Sheep, beef, dairy and horticultural farmers are joining forces on Saturday in a rally demanding a halt to legislation that they say could doom the New Zealand economy.
Ruawai Dairy farmer Mark Cameron is organising the rally and says he is doing it because he wants to have honest dialogue with the Government and the community at large around what are some serious concerns regarding the Zero Carbon Initiative and the Fresh Water Bill before it's passed through as legislation.
"The protest is merely symbolic with the coming together of farmers on their tractors, it's a farmer gathering of all farming types, as a show of solidarity to show our rural concerns for our rural communities."
Cameron says both bills pose serious threats to the economy financially and to the mental wellbeing of all farmers.
"Suffice to say the fiscal effects will be felt rural wide and in the general community at large."
Cameron says that what has been postulated - they are saying it's well within reason that the NZ food bill will go up $30-$40 per week, "that was quoted to me by the mayor of the Kaipara," he said.
Cameron says the local farming community has been very animated about this whole saga, "we are all really, really concerned".
Cameron says he isn't sure if the protest will lead to more occurring up and down the country, "but I kinda hope it does, I'm not an activist I'm just a farmer, if I've got 10 less dollars a week, I'm not going to go spend it in my local community, so the flow on effect is huge".
Cameron says farmers are concerned the Government was trying to expedite the legislation through government, "it's been expedited without honest dialogue, whether there is an agenda or not."
"So, what we want from the Government is to have honest dialogue about the fiscal and emotional ramifications to rural New Zealand and the urban consumers and domestic markets and the greater working parts of New Zealand."
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Cameron believes the ramifications alone to the agriculture and horticultural industry will be the sum total of $400 million annually at recent estimates, "that's outside of the cost of domestic consumption and its prices".
Furthermore Cameron says he is concerned about the legislation's impact on the mental health of farmers.
"I believe the suicide statistics of rural NZ are now reaching epidemic proportions. On average there is a rural or farmer suicide once per fortnight.
"I would say between the media narrative the Government tone, the emotional and physical well-being will suffer terribly as a result of this."
The farming rally is set to take place tomorrow from 11am until 1pm on the southern side of Ruawai on a local farmers property.
For more information contact Mark Cameron on 021 513 328.
Winter Wonderland hits winterless Northland town
The Winterless North is set to be hit by a snowstorm as a pretend winter wonderland comes to town.
The Winter Wonderland free play event is about celebrating tamariki and has seen several organisations join forces and form the Kaipara Tamariki Collective to provide a fun-filled day in Dargaville.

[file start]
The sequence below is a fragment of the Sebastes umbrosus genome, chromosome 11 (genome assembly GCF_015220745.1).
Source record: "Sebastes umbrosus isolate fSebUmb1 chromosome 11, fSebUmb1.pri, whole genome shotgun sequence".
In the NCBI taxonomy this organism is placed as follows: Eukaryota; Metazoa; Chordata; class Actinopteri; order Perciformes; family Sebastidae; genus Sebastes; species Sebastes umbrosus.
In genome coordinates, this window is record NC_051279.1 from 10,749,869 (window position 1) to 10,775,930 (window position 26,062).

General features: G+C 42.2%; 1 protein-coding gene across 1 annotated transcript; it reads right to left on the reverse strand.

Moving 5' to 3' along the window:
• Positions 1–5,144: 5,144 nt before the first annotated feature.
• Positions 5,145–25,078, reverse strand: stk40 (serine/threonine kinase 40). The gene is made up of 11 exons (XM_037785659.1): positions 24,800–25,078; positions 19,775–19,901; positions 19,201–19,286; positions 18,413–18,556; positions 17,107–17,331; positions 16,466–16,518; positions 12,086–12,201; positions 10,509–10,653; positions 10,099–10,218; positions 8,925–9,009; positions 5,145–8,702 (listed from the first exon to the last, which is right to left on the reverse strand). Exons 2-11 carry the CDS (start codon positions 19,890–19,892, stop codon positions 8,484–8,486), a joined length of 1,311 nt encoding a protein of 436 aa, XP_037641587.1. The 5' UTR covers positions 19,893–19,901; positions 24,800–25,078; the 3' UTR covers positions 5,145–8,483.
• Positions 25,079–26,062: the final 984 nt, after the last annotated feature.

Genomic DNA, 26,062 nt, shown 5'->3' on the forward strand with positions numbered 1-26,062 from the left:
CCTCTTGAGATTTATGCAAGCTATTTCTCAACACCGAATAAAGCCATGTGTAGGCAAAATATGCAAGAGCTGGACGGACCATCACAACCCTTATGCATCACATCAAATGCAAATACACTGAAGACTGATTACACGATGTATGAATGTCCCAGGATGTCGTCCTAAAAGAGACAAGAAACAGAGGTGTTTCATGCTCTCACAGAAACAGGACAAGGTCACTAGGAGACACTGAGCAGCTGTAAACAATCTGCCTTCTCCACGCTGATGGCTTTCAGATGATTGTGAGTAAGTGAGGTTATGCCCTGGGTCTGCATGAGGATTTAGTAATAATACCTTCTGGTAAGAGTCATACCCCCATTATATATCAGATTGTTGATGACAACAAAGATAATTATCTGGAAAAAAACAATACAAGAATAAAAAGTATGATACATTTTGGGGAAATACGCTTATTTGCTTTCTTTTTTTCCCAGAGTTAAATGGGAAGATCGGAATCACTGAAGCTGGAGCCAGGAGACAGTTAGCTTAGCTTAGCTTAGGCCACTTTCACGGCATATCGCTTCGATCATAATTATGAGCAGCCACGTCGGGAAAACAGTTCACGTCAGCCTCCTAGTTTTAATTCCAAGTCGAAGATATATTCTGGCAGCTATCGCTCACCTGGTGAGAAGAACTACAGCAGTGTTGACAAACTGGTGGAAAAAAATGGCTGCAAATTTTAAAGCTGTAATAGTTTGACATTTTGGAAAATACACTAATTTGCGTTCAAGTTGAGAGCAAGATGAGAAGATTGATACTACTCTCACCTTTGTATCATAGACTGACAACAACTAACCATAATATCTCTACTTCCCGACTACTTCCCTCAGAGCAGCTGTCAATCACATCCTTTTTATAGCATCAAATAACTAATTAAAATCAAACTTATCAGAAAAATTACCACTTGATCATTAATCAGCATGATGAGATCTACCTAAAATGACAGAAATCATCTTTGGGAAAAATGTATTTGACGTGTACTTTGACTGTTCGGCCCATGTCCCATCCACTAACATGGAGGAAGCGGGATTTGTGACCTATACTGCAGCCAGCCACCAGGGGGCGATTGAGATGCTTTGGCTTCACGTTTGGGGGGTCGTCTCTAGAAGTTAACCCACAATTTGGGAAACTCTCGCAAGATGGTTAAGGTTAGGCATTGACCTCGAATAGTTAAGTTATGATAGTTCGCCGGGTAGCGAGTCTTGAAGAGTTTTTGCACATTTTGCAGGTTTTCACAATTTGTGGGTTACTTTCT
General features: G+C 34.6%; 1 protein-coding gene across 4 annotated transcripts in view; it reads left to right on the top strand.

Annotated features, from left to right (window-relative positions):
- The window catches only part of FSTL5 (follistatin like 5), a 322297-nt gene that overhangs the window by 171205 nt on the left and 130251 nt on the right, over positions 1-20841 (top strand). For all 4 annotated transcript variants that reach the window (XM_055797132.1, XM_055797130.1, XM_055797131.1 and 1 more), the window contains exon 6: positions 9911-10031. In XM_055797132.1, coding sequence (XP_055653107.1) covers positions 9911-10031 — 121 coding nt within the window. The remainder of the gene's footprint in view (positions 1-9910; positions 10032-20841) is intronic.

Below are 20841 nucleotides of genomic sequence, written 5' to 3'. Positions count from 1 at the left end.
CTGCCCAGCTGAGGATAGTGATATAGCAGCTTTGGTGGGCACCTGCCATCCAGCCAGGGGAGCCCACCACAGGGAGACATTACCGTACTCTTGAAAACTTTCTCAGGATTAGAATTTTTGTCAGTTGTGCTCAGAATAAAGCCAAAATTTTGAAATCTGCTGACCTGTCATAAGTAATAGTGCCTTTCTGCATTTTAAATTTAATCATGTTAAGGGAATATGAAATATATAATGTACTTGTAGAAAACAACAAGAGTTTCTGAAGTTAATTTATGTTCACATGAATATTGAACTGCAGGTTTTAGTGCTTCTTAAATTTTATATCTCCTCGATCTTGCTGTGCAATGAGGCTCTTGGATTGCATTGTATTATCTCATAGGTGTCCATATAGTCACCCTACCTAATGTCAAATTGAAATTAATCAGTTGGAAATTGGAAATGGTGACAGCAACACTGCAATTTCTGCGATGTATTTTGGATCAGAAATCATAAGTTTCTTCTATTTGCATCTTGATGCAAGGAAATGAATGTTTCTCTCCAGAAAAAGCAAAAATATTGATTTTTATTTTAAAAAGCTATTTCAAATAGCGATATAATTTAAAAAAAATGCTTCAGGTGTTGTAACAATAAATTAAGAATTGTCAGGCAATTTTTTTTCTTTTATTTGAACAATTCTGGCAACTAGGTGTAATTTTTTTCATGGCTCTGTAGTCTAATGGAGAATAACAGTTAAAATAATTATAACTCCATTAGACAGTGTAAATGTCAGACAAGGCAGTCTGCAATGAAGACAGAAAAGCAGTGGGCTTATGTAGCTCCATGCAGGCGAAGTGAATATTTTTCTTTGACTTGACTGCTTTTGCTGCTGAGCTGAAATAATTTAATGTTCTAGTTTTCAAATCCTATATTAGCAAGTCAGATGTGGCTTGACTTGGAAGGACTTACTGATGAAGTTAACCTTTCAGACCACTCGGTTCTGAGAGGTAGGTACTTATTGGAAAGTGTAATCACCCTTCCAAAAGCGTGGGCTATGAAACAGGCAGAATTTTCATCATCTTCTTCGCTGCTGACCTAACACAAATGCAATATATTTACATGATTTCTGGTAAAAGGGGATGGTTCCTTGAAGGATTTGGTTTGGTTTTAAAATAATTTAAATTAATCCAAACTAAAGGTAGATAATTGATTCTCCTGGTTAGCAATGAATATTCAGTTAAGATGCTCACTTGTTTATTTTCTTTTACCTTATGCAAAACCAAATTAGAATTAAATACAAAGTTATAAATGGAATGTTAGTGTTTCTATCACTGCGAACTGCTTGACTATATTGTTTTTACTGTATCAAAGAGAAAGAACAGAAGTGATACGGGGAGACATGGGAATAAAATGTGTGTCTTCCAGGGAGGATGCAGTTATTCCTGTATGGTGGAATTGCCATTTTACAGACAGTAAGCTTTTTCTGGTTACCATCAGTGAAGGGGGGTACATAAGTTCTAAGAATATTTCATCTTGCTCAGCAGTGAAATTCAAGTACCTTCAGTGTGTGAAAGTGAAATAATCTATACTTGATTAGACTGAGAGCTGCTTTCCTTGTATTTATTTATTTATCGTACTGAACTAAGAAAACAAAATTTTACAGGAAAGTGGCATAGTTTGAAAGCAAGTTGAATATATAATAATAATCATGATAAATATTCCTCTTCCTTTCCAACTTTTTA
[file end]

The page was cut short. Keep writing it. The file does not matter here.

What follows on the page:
Event spokeswoman Cara Donaldson says there will be a wintry themed castle, with the colours blue, white and silver setting the scene for a truly magical event at the town hall.
"It will be a fun-filled day for families and their tamariki."
The event, includes a free 15-minute movie, bouncy castles for under-5s, a free sausage sizzle, Circus Kumarani, photo castle props, fruit, water and hot chocolate.
Donaldson says it's the first time a winter wonderland themed day for tamariki and their whānau has been held in the region.
"Earlier this year we had play in the park at Sportsville, at the end of the year we will be joining forces with Silver Fern Farms and at the Christmas parade to hold a whānau day at Selwyn park."
"We (The Kaipara Tamariki Collective) all share the same vision creating free play for our tamariki and whānau, we strive to give back to our people."
The event is on this Sunday at the Town Hall in Dargaville from 10.30am until 1pm.
Car park fairy godmother
Visitors to Whangārei Hospital were recently met by the magical "Car Park Fairy Godmother" as they arrived via the carpark.
Jeanette Logie is an administration assistant for the Northland District Health Board and was an entrant in the Dargaville Wearable Arts Awards last weekend.
She decided to bring her entry in to show her colleagues and the carparking wardens who collected more than 3000 car park tickets for her to construct her costume from.
The idea came to her one morning when she arrived at work and wondered if there would be a park for her. Which got her thinking about what she could do with all the used tickets, and she approached the wardens who were happy to help build her supply.
She says she's not usually a sewer, so was impressed with how the dress turned out.
The costume took nine months to design and construct, which she did in her leisure time.
Aside from one piece of material at the top of the skirt and the hoop which she made out of alkathene pipe, the rest of the garment was entirely recycled tickets.
Although she didn't place at the awards, Logie says she enjoyed every moment of the experience, including modelling her garment and recommends others have a go.
The outfit is on display for hospital staff in the cafe. Then Logie plans to spread the fairy godmother magic by visiting local rest homes in the costume. She has already decided what next years' entry will be, but at this stage, it's top-secret – so watch this space.
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